Among other things lately I was working on making charts for the country of origin for jobs on UpWork.

I wanted to have country flag icons for each country so I needed to add a new field in the odesk_cmap table in the database. This new field would provide the flag code for that particular country.

This table now looks like this, with the f_name column added.

So I went over to github and looked for a set of icons I could use for these flags and found flag-icon made by Steven Skelton which fits quite nicely.

Then I've identified this place to contain the flag codes.

I've extracted that json out, it looked a bit like this

{
"data": [
  { "name": "Afghanistan", "aspect": 1.5, "alpha2": "AF", "alpha3": "AFG", "numeric": 4, "endonym": ["Afghanestan","\u0627\u0641\u063A\u0627\u0646\u0633\u062A\u0627\u0646"] },
  { "name": "American Samoa", "aspect": 2, "alpha2": "AS", "alpha3": "ASM", "numeric": 16, "endonym": ["Amerika S\u0101moa"] },
  { "name": "Andorra", "aspect": "10/7", "alpha2": "AD", "alpha3": "AND", "numeric": 20 },
  { "name": "Angola", "aspect": 1.5, "alpha2": "AO", "alpha3": "AGO", "numeric": 24 },
  { "name": "Anguilla", "aspect": 2, "alpha2": "AI", "alpha3": "AIA", "numeric": 660 },
  { "name": "Argentina", "aspect": 1.6, "alpha2": "AR", "alpha3": "ARG", "numeric": 32 },
  { "name": "Armenia", "aspect": 2, "alpha2": "AM", "alpha3": "ARM", "numeric": 51, "endonym": ["Hayast\u00E1n","\u0540\u0561\u0575\u0561\u057D\u057F\u0561\u0576"] },
  ...
]
}

And then I wrote some Perl to update the table in my database with these new codes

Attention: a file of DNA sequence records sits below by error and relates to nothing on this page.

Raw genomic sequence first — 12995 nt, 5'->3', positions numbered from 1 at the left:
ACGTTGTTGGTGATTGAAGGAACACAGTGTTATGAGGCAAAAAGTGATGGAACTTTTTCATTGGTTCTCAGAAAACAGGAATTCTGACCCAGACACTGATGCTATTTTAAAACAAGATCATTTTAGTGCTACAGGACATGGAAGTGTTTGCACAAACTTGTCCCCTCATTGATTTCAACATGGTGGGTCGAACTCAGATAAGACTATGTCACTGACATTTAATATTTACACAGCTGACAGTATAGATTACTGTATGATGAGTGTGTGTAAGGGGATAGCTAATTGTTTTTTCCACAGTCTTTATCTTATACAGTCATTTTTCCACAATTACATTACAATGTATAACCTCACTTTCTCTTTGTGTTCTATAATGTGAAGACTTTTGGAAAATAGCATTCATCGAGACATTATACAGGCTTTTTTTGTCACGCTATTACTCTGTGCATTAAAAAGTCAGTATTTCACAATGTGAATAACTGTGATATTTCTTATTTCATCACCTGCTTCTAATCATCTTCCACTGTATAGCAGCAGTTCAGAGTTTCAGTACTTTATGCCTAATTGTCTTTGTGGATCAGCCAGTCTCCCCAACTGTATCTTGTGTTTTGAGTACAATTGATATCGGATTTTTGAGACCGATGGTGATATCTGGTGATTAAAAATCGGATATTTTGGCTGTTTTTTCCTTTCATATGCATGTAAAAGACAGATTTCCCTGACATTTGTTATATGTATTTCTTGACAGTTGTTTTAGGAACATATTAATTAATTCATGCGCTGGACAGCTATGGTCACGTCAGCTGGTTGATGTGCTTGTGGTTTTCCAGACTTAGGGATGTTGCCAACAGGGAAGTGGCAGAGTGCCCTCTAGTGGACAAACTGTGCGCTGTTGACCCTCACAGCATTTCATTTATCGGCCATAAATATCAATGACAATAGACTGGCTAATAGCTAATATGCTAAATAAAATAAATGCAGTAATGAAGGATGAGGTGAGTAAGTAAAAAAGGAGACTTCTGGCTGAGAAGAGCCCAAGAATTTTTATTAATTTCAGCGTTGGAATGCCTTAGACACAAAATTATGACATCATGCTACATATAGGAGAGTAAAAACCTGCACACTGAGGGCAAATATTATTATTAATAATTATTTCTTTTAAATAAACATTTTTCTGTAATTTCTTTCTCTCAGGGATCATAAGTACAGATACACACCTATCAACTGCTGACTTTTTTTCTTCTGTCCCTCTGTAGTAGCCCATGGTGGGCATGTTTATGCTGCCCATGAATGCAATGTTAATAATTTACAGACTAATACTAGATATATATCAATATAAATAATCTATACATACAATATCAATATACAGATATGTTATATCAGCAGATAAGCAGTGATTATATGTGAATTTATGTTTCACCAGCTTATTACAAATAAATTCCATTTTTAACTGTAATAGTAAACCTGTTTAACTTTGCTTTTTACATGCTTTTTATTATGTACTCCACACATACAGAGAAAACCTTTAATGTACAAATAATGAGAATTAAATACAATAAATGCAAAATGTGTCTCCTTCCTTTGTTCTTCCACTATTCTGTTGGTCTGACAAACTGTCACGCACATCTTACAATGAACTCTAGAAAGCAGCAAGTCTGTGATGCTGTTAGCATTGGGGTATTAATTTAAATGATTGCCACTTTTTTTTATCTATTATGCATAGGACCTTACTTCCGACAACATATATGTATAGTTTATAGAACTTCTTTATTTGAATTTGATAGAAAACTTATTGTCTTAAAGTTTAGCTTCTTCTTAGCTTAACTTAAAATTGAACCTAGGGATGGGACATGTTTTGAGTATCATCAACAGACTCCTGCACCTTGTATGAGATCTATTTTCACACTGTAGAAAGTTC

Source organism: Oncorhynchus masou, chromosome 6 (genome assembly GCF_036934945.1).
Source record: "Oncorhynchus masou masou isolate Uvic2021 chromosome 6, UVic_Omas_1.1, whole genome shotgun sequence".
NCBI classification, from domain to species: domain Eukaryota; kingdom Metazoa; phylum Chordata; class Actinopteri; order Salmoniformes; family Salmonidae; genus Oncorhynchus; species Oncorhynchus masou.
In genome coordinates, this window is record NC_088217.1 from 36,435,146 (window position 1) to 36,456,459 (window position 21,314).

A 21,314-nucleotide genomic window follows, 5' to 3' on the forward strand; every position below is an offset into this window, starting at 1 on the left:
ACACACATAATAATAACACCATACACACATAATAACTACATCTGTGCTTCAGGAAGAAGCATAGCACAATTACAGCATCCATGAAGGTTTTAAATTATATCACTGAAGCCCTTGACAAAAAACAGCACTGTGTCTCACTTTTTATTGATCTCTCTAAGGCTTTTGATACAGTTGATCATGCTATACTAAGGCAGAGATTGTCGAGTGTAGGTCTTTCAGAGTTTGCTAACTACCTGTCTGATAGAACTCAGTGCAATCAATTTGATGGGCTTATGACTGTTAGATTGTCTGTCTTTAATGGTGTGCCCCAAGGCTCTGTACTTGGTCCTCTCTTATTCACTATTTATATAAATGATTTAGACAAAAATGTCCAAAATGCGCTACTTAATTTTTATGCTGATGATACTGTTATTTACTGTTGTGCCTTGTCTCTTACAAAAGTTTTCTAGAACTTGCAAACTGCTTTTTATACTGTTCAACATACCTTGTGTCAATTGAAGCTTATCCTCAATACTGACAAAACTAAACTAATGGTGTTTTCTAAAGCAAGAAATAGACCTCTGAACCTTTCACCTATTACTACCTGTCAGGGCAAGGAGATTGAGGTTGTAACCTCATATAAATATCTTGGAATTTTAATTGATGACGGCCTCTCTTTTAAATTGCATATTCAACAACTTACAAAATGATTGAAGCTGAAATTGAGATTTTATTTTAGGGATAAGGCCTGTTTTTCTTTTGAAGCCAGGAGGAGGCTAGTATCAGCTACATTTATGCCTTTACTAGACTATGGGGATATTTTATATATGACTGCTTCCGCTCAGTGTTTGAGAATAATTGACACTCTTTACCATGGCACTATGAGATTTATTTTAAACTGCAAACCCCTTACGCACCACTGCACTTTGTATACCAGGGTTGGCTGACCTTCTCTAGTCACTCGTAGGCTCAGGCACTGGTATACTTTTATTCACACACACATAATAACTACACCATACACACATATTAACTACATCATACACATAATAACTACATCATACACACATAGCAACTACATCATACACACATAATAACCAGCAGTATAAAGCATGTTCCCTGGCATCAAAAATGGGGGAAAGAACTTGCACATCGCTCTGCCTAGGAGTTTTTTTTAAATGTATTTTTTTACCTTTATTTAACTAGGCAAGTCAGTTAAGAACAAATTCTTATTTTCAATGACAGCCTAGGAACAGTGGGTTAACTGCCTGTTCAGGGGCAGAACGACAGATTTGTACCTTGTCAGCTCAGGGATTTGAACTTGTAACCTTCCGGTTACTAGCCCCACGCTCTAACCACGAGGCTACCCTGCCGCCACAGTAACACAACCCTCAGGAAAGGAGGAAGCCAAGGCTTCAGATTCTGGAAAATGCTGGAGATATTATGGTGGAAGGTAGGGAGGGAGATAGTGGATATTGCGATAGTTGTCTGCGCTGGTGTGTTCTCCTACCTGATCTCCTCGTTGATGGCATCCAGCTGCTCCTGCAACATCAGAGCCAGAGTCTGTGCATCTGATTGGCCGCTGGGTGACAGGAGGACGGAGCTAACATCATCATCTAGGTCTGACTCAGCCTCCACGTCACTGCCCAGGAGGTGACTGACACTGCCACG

#!/usr/bin/perl
use strict;
use warnings;
use JSON;
use DBD::Pg;
use DBI;

my $j;

# Load the json with mappings between country names and flag codes(alpha2)
{
    # input record separator localized
    # in order to enable slurp mode
    # (the whole file is read, not just one line)
    local $/;
    open( my $fh, '<', 'data.json' );
    my $json_text   = <$fh>;
    $j = decode_json( $json_text );
};

my $countries = $j->{data};

my $dbh = DBI->connect("dbi:Pg:dbname=test1", "user", "password");
for my $country (@$countries) {
    # country name in flag-icons data set
    my $nameValues = $country->{name};
    $nameValues = [$nameValues] if ref($nameValues) ne 'ARRAY';

    for my $nameCountry (@$nameValues) {
        # find country in DB
        my $sth = $dbh->prepare('SELECT o_name, d_name FROM odesk_cmap WHERE o_name=?');
        $sth->execute(lc($nameCountry));
        my $result = $sth->fetchrow_arrayref;
        if(defined($result)) {
            # update row and place alpha2 code from flag-icons dataset in
            # (for, for Albania the alpha2 code is AL)
            print $country->{alpha2}."\n";
            my $sth = $dbh->prepare('UPDATE odesk_cmap SET f_name=? WHERE o_name=?');
            $sth->execute(lc($country->{alpha2}), lc($nameCountry));
        };
    };
};

$dbh->disconnect;

In the above Perl code, $/ is the input record separator so I'm just localizing it in order to use slurp mode and read the entire json file.

Then I go through the entries in the file and check 1 if I can find the country in the database, and I just update the column with the right value and I'm done.

Afterwards I could actually get charts like these with the flag for each country:

Footnotes:

1

PostgreSQL 9.5 comes with the UPSERT feature but I'm still on 9.4 (MySQL had this feature for a long time). The table modified here is rather small so running 2 queries for each row is not a big problem.